IDF drills for war with Hezbollah while keeping an eye on Hamas

IDF paratroopers held a week-long drill, simulating war on the northern front as tensions rise in Gaza and the West Bank.

 IDF 890th Paratroopers Battalion. (photo credit: IDF SPOKESPERSON UNIT)
IDF 890th Paratroopers Battalion.
(photo credit: IDF SPOKESPERSON UNIT)

Troops from the IDF’s 890th Paratroopers Battalion held a week-long drill simulating war on the northern front against Hezbollah while keeping a watchful eye on the country’s explosive southern border as tensions rise in Jerusalem’s Sheikh Jarrah neighborhood.

The exercise saw troops spend two-and-a-half days simulating defending Israeli communities along the border from infiltrations by the group’s Radwan forces, which are expected to try to take over communities in the next war before “crossing” into Lebanon where they would fight deep behind enemy lines.

During the drill, troops under the command of Deputy Commander of the 890th Battalion Maj. Yochay Ben Ami were joined by combat engineers and tank units, as well as with Israel Air Force platforms during parts of the exercise.

The drill, he said, “simulated cooperation with other forces deep inside Lebanon. It strengthened multi-force work and shows how strong we can be when we work shoulder-to-shoulder.”

Ben Ami explained that in the 10 years that he’s been in the military, it was one of the toughest drills he’s taken part in due in part to the harsh winter weather that troops faced.

 IDF's 890th Paratroopers Battalion. (credit: IDF SPOKESPERSON UNIT) IDF's 890th Paratroopers Battalion. (credit: IDF SPOKESPERSON UNIT)

“It was a week-long drill in bad weather where we drilled for war in the North,” Ben Ami said. “It was a challenging drill where soldiers walked hundreds of kilometers. It was cold, it was raining and we got wet but the troops were able to deal with the challenge posed by the bad weather coupled with heavy weights on their backs.”

Israel and Hezbollah fought a deadly 33-day war in 2006. That conflict came to an end under UN Security Council Resolution 1701, which called for the disarmament of Hezbollah, for withdrawal of the Israeli Army from Lebanon, for the deployment of the Lebanese Army, and an enlarged UN force in the South.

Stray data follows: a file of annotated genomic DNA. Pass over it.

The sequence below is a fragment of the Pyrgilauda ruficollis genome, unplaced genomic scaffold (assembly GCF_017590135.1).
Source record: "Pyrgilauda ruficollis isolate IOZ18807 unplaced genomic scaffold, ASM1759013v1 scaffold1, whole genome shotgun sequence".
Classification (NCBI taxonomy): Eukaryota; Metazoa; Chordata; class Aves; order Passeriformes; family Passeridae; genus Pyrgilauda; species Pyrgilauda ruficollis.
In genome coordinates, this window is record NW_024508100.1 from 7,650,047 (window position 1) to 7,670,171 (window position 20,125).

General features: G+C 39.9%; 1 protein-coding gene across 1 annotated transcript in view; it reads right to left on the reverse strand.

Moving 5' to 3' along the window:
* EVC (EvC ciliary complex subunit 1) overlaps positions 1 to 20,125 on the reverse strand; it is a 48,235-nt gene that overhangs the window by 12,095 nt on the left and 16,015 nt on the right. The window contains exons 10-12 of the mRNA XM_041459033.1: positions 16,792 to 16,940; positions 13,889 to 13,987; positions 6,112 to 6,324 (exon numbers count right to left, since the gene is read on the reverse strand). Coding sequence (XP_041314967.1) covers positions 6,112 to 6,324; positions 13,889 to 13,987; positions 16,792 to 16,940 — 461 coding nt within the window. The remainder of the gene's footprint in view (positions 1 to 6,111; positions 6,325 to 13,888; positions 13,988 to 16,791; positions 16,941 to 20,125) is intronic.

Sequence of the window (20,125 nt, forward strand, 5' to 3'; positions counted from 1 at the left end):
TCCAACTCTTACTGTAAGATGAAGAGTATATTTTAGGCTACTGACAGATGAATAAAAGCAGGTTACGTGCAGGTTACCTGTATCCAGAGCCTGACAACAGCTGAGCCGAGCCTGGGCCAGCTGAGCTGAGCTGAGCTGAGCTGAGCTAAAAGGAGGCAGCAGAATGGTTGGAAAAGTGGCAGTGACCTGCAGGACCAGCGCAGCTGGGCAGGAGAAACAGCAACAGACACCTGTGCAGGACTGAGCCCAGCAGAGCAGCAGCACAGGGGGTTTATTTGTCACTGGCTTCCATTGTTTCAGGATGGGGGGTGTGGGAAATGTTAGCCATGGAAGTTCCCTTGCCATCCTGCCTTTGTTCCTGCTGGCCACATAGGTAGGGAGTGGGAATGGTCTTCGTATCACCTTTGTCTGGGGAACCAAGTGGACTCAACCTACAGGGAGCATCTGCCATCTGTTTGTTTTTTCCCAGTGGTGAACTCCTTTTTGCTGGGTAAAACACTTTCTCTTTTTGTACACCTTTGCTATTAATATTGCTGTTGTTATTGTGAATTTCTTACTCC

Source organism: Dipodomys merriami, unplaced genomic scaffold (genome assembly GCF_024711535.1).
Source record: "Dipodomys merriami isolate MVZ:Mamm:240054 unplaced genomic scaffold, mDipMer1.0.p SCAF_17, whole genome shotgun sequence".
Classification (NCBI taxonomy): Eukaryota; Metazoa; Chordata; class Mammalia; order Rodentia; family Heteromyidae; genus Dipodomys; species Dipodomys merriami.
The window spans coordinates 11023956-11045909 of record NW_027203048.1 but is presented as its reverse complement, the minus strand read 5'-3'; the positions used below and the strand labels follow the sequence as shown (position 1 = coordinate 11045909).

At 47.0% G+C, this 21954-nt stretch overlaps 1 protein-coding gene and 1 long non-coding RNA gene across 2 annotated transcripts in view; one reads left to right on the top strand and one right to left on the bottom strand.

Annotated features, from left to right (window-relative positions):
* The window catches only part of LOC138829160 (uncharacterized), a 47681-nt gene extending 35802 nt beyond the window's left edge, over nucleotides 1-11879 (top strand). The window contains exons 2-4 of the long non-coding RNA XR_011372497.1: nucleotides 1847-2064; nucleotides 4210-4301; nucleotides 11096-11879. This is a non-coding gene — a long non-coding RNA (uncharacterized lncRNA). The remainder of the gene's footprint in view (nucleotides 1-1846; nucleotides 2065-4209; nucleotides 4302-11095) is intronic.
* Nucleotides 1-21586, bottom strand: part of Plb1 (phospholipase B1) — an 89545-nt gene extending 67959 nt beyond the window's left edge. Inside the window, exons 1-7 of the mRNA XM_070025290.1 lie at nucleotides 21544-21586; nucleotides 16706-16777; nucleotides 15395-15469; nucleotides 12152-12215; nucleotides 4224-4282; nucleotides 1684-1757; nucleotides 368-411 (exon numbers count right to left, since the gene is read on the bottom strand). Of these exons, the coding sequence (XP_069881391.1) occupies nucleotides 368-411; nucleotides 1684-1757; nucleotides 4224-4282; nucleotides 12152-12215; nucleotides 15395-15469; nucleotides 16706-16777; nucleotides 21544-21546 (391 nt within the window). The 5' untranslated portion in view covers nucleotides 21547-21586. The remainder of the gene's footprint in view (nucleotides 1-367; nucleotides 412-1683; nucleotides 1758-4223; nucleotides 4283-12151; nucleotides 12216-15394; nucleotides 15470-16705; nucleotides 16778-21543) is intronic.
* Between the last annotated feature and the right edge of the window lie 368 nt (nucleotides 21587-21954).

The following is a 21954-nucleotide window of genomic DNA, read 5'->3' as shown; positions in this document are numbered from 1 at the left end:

But in 16 years since the last war between the two, Hezbollah has morphed into a battle-hardened terrorist army that is waiting for the order to attack.

Radwan operatives are expected to be at the forefront of any Hezbollah attack against Israel, infiltrating into Israeli communities along the border to kill as many civilians and troops as possible, accompanied by a massive barrage of rockets, mortars, anti-tank missiles and more.

In addition to infiltrations by Hezbollah’s Radwan fighters, the Shi’ite terrorist army is estimated to have 130,000 rockets and mortars. Some 2,000 rockets are expected to be fired toward Israel each day by the group from Lebanon should a war break out.

The next war, Ben Ami told The Jerusalem Post, “is not going to be like 2006. We will be much better prepared, we will protect our communities. Hezbollah will be hit hard. It is not worth [if for] them to start another war with us.”

While Ben Ami explained that it’s unlikely that a war could break out, “It can come as a surprise, it could happen tomorrow. But if it does, Hezbollah will be sorry that they started a war.”

However, if a war breaks out with Hezbollah, it will not be confined only to the northern border but will see rocket attacks from Gaza as well as violence in the West Bank, similar to what happened in May during Operation Guardian of the Walls.

The last war with terrorist groups in the blockaded coastal enclave broke out after Hamas fired seven rockets toward Jerusalem following clashes in the flashpoint neighborhood of Sheikh Jarrah and the Temple Mount.

“There is a direct correlation between what happens in the West Bank, Sheikh Jarrah and an escalation with Gaza,” Ben Ami said.

Dozens of rockets were also fired in May into northern Israel from Lebanon by Palestinian groups and Hezbollah, causing incoming rocket sirens to sound in Haifa for the first time since 2006.

Looking ahead, Ben Ami said that “The South is more likely to break out in war than the North. This is something that can happen at any moment.” He said that Israeli retaliation to incendiary balloons or infiltrations might cause Hamas to respond, which can further deteriorate the situation.

However, unlike Operation Guardian of the Walls, which relied heavily on airstrikes, “there might be a ground maneuver next time,” Ben Ami said.

No matter if it’s on the northern or southern front, Israel’s enemies “will be hit very strongly,” he warned. “It will be stronger than what we did in May.”